‘Hunger Games’ Kills With $68.25M at Friday Box Office

“The Hunger Games” $68.25 million box-office take puts the movie on track to exceed $132 million over the weekend

Updated 8 a.m. March 24, 2012

"The Hunger Games" took $68.25 million on Friday, setting the movie up to break records with more than $132 million for the weekend.

Lionsgate's film had the highest Friday gross for a non-sequel ever, and the fifth-highest Friday opening of all time. It grossed $19.7 million in midnight showings alone.

And the audience polling firm Cinemascore scored the movie an "A," which gives the studio reason to believe it will continue to play well past this weekend.

If, as tracking suggests, "The Hunger Games" exceeds $132 million this weekend, it will be among the top-seven openers ever — and the biggest non-sequel.

This opening compares extremely well to the 2008 debut of "Twilight." That movie, also the first of a franchise based on a series of young adult novels, opened to $69.6 million — for the entire weekend. "Hunger Games" took nearly that much in its first day.

Lionsgate plans four "Hunger Games" movies based on Suzanne Collins' three young adult novels.


This much is fact: “The Hunger Games” will open bigger than any movie so far this year. The question is, will it set a record?

Some box-office watchers say it's the $125 million question.

John Fithian, president of The National Association of Theater Owners, said Thursday that he expects the picture to open to between $115 million and $120 million. 

That would make it the biggest March opening ever, surpassing “Alice in Wonderland,” which opened to more than $116 million in 2010.

It would also put it in the company of just 19 movies that have  opened to more than $100 million

“Alice” is the 10th-biggest opening ever, and “Shrek the Third,” which opened to $121.6 million in 2007, is No. 9 – a distinction both pictures could well lose this weekend.

Also read: 'Hunger Games' Review: Compelling But Implausible, Like 'American Idol' with a Body Count

The industry water-cooler game of "how huge" being played this week is a stark contrast to the one played two weeks ago, when Hollywood was placing bets on how badly “John Carter” would flop.

Lionsgate, which is releasing the PG-13 movie, is trying to manage expectations. An individual close to the studio told TheWrap that the studio is a little trapped: If the studio predicts $115 million and it “only” takes $110 million, it’s a disappointment.

The studio spent about $100 million to make the movie, which became  $80 million after tax incentives.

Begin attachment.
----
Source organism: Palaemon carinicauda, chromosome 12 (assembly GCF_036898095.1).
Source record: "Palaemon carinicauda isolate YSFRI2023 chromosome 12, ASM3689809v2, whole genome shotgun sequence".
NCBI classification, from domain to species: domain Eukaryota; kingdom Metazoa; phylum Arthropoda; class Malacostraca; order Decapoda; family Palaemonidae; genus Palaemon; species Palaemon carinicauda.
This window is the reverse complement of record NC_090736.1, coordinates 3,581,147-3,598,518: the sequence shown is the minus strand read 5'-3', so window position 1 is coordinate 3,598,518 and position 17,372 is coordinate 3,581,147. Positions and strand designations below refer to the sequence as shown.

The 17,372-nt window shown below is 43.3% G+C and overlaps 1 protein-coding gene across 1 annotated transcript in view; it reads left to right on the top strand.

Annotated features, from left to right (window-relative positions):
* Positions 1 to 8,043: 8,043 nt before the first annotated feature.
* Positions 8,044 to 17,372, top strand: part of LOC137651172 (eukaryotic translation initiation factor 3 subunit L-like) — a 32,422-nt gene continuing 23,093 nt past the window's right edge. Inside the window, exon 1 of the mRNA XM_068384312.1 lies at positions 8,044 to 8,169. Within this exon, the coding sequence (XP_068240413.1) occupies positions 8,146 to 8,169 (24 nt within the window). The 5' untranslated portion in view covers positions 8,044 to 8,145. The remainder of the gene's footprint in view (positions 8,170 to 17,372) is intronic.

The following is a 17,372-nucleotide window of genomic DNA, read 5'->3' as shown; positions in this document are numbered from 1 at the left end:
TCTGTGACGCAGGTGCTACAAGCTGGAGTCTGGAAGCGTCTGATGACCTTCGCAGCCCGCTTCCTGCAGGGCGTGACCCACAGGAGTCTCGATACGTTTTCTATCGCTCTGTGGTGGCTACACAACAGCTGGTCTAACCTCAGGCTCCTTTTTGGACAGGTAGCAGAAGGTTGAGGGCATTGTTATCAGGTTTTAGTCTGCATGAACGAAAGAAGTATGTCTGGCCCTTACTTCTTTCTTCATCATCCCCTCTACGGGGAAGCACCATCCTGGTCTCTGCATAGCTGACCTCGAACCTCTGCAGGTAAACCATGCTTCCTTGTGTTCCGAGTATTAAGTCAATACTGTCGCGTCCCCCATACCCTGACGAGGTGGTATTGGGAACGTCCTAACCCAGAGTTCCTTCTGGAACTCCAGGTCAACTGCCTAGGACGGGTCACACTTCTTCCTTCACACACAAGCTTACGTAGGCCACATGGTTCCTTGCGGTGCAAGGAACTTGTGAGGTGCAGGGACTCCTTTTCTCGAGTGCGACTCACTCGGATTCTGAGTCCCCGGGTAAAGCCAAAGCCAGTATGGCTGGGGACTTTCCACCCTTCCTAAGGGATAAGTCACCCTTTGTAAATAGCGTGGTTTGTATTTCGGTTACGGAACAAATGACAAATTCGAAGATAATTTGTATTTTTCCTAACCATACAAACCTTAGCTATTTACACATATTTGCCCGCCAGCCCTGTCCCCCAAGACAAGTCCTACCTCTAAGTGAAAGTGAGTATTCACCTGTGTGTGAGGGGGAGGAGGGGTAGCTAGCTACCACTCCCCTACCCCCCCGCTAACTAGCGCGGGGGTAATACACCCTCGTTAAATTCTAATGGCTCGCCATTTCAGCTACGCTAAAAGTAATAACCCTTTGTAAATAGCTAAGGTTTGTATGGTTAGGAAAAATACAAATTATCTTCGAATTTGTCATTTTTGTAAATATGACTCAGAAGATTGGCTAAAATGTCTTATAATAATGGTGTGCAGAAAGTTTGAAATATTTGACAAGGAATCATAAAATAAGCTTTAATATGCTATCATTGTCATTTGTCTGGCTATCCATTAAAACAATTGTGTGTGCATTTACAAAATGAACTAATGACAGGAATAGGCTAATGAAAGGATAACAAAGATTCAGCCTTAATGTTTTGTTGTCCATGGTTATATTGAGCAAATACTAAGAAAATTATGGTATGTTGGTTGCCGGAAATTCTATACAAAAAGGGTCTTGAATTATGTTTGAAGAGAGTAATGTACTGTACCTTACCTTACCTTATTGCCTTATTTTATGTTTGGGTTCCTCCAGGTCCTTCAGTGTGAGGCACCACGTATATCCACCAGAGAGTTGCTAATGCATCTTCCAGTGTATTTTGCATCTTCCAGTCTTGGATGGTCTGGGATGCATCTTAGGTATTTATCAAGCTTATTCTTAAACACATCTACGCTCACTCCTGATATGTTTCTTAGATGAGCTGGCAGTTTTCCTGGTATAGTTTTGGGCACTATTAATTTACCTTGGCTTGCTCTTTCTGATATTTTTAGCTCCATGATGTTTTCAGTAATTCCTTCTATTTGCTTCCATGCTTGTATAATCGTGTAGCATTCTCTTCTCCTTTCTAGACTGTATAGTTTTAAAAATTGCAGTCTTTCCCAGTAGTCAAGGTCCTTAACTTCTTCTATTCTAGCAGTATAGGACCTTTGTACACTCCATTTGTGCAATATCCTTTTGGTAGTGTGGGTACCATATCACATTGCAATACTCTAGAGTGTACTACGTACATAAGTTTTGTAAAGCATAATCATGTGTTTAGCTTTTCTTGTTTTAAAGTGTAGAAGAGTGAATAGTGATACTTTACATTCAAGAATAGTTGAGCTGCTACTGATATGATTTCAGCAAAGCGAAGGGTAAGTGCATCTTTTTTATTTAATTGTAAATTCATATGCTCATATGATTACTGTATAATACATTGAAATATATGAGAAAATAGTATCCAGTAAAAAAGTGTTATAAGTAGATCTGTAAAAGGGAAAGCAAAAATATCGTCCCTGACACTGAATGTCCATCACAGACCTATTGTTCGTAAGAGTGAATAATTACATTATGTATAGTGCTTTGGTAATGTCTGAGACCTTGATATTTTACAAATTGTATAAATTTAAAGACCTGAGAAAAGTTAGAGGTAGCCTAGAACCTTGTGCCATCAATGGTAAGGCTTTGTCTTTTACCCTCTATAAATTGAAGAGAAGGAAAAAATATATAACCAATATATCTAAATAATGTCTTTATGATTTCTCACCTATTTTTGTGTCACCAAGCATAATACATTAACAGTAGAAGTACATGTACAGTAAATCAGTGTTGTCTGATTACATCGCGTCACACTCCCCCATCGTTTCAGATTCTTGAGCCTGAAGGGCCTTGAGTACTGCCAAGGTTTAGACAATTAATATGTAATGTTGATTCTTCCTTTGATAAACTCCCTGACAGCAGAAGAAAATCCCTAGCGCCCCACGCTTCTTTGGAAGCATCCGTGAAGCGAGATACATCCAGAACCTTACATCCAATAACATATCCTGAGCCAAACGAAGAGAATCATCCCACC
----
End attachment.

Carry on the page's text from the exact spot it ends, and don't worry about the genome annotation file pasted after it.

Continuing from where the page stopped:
This much is clear: Opening weekend is going to be huge.

The audience survey firm NRG shows that overall awareness of the movie is an astonishing 92 percent. Among females younger than 25, overall awareness is an almost-impossible 96 percent.

Equally impressive: 66 percent of those surveyed report “definite” interest in seeing the movie and 43 percent say it’s their “first choice.” Among the target audience of females younger than 25, 76 percent say they have “definite” interest and 59 percent call it their “first choice” for the weekend.

Critics like it, too. Metacritic gives it a 69, Movie Review Intelligence rates it a 72.1 and Rotten Tomatoes scored it an 88.

To accommodate the predicted flood of moviegoers, Lionsgate is releasing the movie at 4,137 locations and, Fithian said, on more than 10,000 screens.

The movie that opened in the most number of locations was the 2010 "The Twilight Saga: Eclipse," which opened at 4,468 locations to "only" $64.8 million.

“We’re adding screens every minute,” Fithian said. “We’re adding shows at 3 o’clock in the morning.”

The 2-hour, 22-minute movie, based on Suzanne Collins’ trilogy of young adult novels, has generated the sort of interest reserved for mega-blockbusters like “Harry Potter,”  “Dark Knight,” “Spider-Man” and “Twilight Saga” films.

Because “Hunger Games” looks to be such a juggernaut, no other movie is opening in wide release this weekend.

The movie is about a dystopian future in which the government of the North American nation of Panem, punishes its citizenry for a years-ago revolt by forcing two children from each of its 12 districts to compete in annual “Hunger Games” – televised death matches in which the only way to win is to kill all the other children.

Jennifer Lawrence stars as Katniss Everdeen. Josh Hutcherson plays Peeta Mellark and Liam Hemsworth stars as Gale Hawthorne. Elizabeth Banks, Wes Bentley, Woody Harrelson, Lenny Kravitz, Donald Sutherland and Stanley Tucci also star.

Billy Ray, author Suzanne Collins and director Gary Ross adapted Collins' best-selling novel.

If you don't want to face the crowds or can't get in to see "The Hunger Games" this weekend, don't despair. The studio has the rights to three more films, and the critical reaction and fan support suggest it will stay in movie theaters for quite some time.